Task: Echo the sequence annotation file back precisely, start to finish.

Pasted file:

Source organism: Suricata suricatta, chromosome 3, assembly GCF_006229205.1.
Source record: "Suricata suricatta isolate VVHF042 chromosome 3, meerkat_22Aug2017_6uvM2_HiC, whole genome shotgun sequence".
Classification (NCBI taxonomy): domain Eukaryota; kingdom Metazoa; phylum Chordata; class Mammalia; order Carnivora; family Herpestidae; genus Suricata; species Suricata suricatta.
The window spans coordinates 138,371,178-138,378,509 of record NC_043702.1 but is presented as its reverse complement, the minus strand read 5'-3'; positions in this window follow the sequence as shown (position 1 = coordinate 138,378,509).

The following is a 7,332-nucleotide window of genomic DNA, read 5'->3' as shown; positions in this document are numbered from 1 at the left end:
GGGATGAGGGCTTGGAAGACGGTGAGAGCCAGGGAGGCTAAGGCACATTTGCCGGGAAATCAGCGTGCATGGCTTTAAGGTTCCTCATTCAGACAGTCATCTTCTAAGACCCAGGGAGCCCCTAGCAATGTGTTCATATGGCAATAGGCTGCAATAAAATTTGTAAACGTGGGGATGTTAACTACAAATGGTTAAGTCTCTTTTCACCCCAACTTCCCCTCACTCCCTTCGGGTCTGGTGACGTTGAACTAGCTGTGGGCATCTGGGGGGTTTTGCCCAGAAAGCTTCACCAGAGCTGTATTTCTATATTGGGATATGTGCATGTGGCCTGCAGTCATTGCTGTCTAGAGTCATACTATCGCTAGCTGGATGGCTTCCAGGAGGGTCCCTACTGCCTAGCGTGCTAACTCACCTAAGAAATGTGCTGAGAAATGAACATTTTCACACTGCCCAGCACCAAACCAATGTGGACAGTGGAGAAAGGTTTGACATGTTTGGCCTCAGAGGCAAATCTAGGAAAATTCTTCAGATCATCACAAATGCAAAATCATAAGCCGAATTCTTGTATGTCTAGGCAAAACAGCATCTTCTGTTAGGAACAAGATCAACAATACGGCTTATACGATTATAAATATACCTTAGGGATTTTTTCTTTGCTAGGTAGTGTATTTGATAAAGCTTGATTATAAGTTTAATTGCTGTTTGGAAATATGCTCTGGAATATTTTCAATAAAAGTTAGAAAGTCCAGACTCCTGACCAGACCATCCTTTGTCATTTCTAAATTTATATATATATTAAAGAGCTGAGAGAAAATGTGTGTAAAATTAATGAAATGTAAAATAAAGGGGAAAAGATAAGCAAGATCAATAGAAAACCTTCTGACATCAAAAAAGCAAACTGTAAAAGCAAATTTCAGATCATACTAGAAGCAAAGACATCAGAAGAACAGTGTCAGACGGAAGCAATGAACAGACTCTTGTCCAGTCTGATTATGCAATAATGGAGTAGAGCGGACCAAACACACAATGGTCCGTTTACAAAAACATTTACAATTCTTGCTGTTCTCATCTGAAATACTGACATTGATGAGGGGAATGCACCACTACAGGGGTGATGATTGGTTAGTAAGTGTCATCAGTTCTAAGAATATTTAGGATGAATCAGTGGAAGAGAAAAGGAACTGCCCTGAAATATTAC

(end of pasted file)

Source organism: Suricata suricatta, chromosome 3, assembly GCF_006229205.1.
Source record: "Suricata suricatta isolate VVHF042 chromosome 3, meerkat_22Aug2017_6uvM2_HiC, whole genome shotgun sequence".
Classification (NCBI taxonomy): domain Eukaryota; kingdom Metazoa; phylum Chordata; class Mammalia; order Carnivora; family Herpestidae; genus Suricata; species Suricata suricatta.
The window spans coordinates 138,371,178-138,378,509 of record NC_043702.1 but is presented as its reverse complement, the minus strand read 5'-3'; positions in this window follow the sequence as shown (position 1 = coordinate 138,378,509).

The following is a 7,332-nucleotide window of genomic DNA, read 5'->3' as shown; positions in this document are numbered from 1 at the left end:
GGGATGAGGGCTTGGAAGACGGTGAGAGCCAGGGAGGCTAAGGCACATTTGCCGGGAAATCAGCGTGCATGGCTTTAAGGTTCCTCATTCAGACAGTCATCTTCTAAGACCCAGGGAGCCCCTAGCAATGTGTTCATATGGCAATAGGCTGCAATAAAATTTGTAAACGTGGGGATGTTAACTACAAATGGTTAAGTCTCTTTTCACCCCAACTTCCCCTCACTCCCTTCGGGTCTGGTGACGTTGAACTAGCTGTGGGCATCTGGGGGGTTTTGCCCAGAAAGCTTCACCAGAGCTGTATTTCTATATTGGGATATGTGCATGTGGCCTGCAGTCATTGCTGTCTAGAGTCATACTATCGCTAGCTGGATGGCTTCCAGGAGGGTCCCTACTGCCTAGCGTGCTAACTCACCTAAGAAATGTGCTGAGAAATGAACATTTTCACACTGCCCAGCACCAAACCAATGTGGACAGTGGAGAAAGGTTTGACATGTTTGGCCTCAGAGGCAAATCTAGGAAAATTCTTCAGATCATCACAAATGCAAAATCATAAGCCGAATTCTTGTATGTCTAGGCAAAACAGCATCTTCTGTTAGGAACAAGATCAACAATACGGCTTATACGATTATAAATATACCTTAGGGATTTTTTCTTTGCTAGGTAGTGTATTTGATAAAGCTTGATTATAAGTTTAATTGCTGTTTGGAAATATGCTCTGGAATATTTTCAATAAAAGTTAGAAAGTCCAGACTCCTGACCAGACCATCCTTTGTCATTTCTAAATTTATATATATATTAAAGAGCTGAGAGAAAATGTGTGTAAAATTAATGAAATGTAAAATAAAGGGGAAAAGATAAGCAAGATCAATAGAAAACCTTCTGACATCAAAAAAGCAAACTGTAAAAGCAAATTTCAGATCATACTAGAAGCAAAGACATCAGAAGAACAGTGTCAGACGGAAGCAATGAACAGACTCTTGTCCAGTCTGATTATGCAATAATGGAGTAGAGCGGACCAAACACACAATGGTCCGTTTACAAAAACATTTACAATTCTTGCTGTTCTCATCTGAAATACTGACATTGATGAGGGGAATGCACCACTACAGGGGTGATGATTGGTTAGTAAGTGTCATCAGTTCTAAGAATATTTAGGATGAATCAGTGGAAGAGAAAAGGAACTGCCCTGAAATATTAC